- Politena...up a flight of stairs in the same lane as the theatre. I had the menu del dia of Pistou con Huevo (zuchhini and tomato with a scrampbled egg); Merluza a la plancha (grilled hake) and dessert of Flan. All very good, not novel...just good. This was suggestion from the guy at Zaporejai up the street.

Others:
- Pata Negra from Zaporejai (for lunch). They also vaccum pack custom quantities on the spot. So I picked up some for my train journey to France. I think their prices are a little more than others, but this being one of those once in a lifetime things, I couldn' t be bothered to look for a discount as long as I got a good product. Bonus points for letting me taste three varieties to show me the difference in quality.

- Gelato...very blah. run of the mill stuff compared to what I have had elsewhere.

- Coffee...Yet to have a bad cup. Vending machine at the library was better than the swill I find at Second Cup. It's probably just the whole milk though.

Other notes,
- Some bars take credit cards, a lot of them don't or have 10/20euro minimums. So carry cash with you for pintxo crawls. Even if they do take cards, the bars can get pretty jammed and cash is faster

- the Super Amara plaza has a fruit, veg and charcutier market on the main floor and a fish market below. Their is also a gourmet ready foods place. A good place to go if you plan on cooking opn vacation

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  1. Another thing:
    Look for a copy of the Donostiaisia Guide. It lists all the latest on cultural and gastronomical highlights in the city.
    I was given a copy by the guy at Zaporejai.
    Also, I found a little book that translates all the fruits, vegetable, meats' names from english to 6 other other languages. Very helpful to have around.

    2 Replies
    1. re: meatnveg

      Thanks for sharing your adventures in San Se. I hope to go there one day soon. I happened to read your comments about Pintxo on the Montreal forum ( you said that so far, you thought the food at this restaurant was better than anything in San Se). Have you changed your mind about that?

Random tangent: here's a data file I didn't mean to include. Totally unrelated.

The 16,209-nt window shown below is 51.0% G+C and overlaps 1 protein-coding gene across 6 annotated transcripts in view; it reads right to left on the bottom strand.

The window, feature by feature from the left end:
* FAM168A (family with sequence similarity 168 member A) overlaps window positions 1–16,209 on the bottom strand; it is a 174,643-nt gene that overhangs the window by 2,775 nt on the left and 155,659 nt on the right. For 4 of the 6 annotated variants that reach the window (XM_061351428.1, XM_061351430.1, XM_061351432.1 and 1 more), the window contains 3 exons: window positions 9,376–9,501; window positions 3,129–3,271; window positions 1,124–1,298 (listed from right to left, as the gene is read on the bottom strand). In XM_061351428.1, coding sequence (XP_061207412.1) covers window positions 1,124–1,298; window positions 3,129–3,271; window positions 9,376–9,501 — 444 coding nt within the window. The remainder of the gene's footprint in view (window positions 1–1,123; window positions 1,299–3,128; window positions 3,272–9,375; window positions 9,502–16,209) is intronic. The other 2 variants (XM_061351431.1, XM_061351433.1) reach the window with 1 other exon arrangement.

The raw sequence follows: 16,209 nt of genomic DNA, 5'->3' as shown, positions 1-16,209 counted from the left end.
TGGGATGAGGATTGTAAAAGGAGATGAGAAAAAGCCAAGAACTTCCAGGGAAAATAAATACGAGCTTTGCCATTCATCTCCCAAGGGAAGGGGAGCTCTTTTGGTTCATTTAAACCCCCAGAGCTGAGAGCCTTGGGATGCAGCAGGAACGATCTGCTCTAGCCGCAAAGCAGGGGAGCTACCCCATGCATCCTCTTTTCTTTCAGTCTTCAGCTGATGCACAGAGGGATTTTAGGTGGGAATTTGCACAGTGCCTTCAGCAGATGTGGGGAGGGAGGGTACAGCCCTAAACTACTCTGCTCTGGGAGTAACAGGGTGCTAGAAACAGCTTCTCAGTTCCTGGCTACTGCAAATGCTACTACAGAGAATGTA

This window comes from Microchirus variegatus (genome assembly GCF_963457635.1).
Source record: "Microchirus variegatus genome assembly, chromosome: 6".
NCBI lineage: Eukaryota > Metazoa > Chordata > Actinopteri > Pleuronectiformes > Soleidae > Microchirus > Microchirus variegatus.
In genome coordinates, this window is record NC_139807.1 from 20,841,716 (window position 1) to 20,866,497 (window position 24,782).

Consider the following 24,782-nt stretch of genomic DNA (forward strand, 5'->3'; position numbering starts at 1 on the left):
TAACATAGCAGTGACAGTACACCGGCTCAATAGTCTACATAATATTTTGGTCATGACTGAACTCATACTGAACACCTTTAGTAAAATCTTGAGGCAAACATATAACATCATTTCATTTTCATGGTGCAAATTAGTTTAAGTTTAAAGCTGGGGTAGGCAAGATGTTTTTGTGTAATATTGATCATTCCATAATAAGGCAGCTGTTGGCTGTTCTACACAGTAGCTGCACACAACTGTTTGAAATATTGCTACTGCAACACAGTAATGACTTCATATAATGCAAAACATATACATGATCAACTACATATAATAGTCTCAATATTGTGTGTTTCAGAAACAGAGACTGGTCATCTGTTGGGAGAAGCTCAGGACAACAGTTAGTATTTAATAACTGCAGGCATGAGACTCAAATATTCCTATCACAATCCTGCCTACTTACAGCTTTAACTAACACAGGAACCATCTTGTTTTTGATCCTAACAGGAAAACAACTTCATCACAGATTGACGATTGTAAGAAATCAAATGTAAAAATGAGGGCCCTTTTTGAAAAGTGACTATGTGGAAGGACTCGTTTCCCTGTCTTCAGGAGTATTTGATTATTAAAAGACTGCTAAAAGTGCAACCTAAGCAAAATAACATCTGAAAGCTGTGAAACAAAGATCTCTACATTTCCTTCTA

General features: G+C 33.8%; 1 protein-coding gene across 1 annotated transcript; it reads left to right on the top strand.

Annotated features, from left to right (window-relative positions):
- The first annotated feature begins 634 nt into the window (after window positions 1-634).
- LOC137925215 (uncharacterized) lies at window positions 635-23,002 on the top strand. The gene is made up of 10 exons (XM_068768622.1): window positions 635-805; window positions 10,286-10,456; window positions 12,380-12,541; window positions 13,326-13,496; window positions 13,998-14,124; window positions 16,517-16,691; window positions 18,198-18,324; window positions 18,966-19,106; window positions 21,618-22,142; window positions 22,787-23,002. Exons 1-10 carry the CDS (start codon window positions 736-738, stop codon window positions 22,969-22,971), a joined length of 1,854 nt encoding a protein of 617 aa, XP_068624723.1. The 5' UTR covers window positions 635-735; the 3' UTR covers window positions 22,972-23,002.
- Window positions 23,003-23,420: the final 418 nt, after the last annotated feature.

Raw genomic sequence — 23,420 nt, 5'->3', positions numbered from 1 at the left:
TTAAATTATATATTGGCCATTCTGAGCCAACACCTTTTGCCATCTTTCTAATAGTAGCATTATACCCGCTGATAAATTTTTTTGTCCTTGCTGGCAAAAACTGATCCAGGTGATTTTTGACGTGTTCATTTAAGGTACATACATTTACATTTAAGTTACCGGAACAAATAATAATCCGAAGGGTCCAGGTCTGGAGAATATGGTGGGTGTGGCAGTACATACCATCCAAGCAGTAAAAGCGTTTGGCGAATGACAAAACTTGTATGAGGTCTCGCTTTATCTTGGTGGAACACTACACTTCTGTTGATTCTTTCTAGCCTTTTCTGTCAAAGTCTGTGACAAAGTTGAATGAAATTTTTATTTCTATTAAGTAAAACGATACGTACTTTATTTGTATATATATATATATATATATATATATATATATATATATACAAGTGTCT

1. re: Aleta

        Yes and No.
        After I wrote that on the Pintxo thread I landed in Fuego Negro, here the dish I describe above certainly passes Pintxo in Montreal in terms of creativity. Also, the other places such as Zeruko were also better.
        Also, I should add that on my last 2 days I went to only sit-down places. I was just tired of Pintxo hopping and frankly I wanted to conserve some cash. The first place I went was the one above, called Pollitena. The second was Barbarin. It is right at the end of the passage that leqd on to the seafront. Same line as Le Mejilliones [horrendous plqce...stay away], It wazs relatively empty but I had an excellent meal. Melon Con Jamon, then Salmon steaks with side salad. I declined dessert as they did not have anything interesting and I had my heart set on the Hazelnut souffle I had seen listed on the menu at Atari [overpriced I think, but the only souffle i found]. The souffle was a flop literally.
        Lok on the France boards for the reviews from the next portion of my journey [Nantes and Paris]